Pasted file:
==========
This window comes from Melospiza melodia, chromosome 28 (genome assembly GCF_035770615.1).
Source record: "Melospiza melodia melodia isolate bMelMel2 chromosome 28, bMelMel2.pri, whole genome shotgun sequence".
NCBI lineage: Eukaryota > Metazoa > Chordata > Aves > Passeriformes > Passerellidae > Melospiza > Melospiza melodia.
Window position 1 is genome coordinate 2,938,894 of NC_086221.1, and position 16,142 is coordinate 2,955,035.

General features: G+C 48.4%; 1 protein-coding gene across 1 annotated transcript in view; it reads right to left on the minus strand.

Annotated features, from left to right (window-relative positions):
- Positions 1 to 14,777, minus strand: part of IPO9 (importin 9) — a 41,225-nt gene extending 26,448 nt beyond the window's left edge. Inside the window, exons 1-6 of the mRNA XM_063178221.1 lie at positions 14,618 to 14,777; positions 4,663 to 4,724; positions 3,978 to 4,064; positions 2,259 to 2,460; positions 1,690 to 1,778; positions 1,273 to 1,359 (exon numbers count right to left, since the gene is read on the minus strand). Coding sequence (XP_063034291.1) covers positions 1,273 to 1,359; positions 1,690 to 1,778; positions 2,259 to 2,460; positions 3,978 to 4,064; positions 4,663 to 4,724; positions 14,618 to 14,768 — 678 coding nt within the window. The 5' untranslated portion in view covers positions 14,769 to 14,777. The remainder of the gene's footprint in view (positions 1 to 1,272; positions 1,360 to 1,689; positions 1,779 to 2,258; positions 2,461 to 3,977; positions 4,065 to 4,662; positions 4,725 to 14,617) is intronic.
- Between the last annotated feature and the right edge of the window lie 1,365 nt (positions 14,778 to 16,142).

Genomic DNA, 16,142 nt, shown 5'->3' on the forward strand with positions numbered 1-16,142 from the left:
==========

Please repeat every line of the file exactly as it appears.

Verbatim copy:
This window comes from Melospiza melodia, chromosome 28 (genome assembly GCF_035770615.1).
Source record: "Melospiza melodia melodia isolate bMelMel2 chromosome 28, bMelMel2.pri, whole genome shotgun sequence".
NCBI lineage: Eukaryota > Metazoa > Chordata > Aves > Passeriformes > Passerellidae > Melospiza > Melospiza melodia.
Window position 1 is genome coordinate 2,938,894 of NC_086221.1, and position 16,142 is coordinate 2,955,035.

General features: G+C 48.4%; 1 protein-coding gene across 1 annotated transcript in view; it reads right to left on the minus strand.

Annotated features, from left to right (window-relative positions):
- Positions 1 to 14,777, minus strand: part of IPO9 (importin 9) — a 41,225-nt gene extending 26,448 nt beyond the window's left edge. Inside the window, exons 1-6 of the mRNA XM_063178221.1 lie at positions 14,618 to 14,777; positions 4,663 to 4,724; positions 3,978 to 4,064; positions 2,259 to 2,460; positions 1,690 to 1,778; positions 1,273 to 1,359 (exon numbers count right to left, since the gene is read on the minus strand). Coding sequence (XP_063034291.1) covers positions 1,273 to 1,359; positions 1,690 to 1,778; positions 2,259 to 2,460; positions 3,978 to 4,064; positions 4,663 to 4,724; positions 14,618 to 14,768 — 678 coding nt within the window. The 5' untranslated portion in view covers positions 14,769 to 14,777. The remainder of the gene's footprint in view (positions 1 to 1,272; positions 1,360 to 1,689; positions 1,779 to 2,258; positions 2,461 to 3,977; positions 4,065 to 4,662; positions 4,725 to 14,617) is intronic.
- Between the last annotated feature and the right edge of the window lie 1,365 nt (positions 14,778 to 16,142).

Genomic DNA, 16,142 nt, shown 5'->3' on the forward strand with positions numbered 1-16,142 from the left: